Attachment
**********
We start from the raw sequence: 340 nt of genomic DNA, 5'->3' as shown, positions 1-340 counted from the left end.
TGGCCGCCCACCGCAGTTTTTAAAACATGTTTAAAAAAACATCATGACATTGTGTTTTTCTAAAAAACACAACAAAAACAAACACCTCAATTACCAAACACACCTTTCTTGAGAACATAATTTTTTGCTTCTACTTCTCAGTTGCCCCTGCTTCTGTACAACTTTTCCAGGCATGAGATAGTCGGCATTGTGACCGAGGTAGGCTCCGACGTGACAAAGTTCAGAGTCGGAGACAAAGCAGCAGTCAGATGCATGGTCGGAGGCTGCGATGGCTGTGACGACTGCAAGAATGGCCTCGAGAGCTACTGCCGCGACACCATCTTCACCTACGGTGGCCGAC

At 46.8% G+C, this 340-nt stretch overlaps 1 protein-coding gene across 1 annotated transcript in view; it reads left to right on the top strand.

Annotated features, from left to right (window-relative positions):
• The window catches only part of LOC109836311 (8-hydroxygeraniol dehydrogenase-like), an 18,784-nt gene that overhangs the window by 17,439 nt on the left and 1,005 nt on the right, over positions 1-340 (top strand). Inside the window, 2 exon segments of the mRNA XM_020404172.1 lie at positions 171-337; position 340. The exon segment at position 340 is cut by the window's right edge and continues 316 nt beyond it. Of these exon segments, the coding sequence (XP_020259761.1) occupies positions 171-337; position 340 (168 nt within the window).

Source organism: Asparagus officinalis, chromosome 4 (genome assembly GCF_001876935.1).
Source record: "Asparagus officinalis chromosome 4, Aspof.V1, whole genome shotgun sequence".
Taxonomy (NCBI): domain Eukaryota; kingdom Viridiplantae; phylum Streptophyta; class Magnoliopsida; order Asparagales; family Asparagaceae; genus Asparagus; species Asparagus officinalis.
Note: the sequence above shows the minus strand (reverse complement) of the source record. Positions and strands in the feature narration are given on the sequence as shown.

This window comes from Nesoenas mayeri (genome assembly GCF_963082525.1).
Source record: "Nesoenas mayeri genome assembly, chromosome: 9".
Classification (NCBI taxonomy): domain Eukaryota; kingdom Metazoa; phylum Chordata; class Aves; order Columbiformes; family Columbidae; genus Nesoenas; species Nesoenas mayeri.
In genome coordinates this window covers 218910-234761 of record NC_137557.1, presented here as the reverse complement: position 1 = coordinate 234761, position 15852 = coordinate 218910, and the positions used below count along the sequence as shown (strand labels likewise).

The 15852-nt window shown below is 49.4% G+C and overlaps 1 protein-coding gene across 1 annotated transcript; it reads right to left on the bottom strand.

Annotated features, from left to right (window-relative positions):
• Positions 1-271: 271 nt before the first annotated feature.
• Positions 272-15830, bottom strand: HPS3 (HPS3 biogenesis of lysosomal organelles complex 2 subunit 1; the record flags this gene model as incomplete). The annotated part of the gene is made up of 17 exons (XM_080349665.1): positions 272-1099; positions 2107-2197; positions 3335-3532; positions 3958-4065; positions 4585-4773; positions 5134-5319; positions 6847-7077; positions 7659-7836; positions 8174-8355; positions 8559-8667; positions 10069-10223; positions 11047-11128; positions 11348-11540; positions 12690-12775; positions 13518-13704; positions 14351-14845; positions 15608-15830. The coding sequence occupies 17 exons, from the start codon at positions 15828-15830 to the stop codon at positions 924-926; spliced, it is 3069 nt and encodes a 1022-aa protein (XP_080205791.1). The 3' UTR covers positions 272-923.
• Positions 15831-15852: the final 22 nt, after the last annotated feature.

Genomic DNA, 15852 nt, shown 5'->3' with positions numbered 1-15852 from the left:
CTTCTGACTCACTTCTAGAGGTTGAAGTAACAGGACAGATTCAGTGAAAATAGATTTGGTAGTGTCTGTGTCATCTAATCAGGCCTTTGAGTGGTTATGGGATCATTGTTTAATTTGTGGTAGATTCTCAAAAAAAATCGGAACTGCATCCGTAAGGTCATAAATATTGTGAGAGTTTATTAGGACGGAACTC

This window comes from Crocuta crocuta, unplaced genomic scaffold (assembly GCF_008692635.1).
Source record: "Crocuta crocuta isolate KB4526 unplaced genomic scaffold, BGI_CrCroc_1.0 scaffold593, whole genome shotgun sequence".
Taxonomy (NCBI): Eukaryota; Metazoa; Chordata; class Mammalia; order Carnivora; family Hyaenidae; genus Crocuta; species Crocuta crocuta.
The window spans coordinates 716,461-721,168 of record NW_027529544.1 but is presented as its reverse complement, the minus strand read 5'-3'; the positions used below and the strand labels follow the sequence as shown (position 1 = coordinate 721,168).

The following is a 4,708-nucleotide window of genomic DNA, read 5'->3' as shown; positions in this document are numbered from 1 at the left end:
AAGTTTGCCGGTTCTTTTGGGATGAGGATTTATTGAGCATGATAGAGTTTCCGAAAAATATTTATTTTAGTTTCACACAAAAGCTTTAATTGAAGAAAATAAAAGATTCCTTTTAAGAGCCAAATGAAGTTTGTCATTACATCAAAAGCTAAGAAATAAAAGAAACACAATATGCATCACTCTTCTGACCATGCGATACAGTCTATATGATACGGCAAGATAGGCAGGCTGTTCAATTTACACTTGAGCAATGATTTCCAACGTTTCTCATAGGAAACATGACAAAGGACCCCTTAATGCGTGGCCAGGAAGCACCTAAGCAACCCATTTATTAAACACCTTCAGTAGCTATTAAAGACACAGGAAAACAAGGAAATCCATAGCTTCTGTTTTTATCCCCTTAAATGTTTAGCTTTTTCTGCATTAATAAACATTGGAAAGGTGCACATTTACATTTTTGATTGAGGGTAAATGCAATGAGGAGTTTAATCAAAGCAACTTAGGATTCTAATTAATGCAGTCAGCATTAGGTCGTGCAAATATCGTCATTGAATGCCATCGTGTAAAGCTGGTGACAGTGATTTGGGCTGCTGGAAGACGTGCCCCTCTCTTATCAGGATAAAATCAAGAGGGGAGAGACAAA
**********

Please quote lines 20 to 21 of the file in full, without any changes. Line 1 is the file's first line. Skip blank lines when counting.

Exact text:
CTTCTGACTCACTTCTAGAGGTTGAAGTAACAGGACAGATTCAGTGAAAATAGATTTGGTAGTGTCTGTGTCATCTAATCAGGCCTTTGAGTGGTTATGGGATCATTGTTTAATTTGTGGTAGATTCTCAAAAAAAATCGGAACTGCATCCGTAAGGTCATAAATATTGTGAGAGTTTATTAGGACGGAACTC

This window comes from Crocuta crocuta, unplaced genomic scaffold (assembly GCF_008692635.1).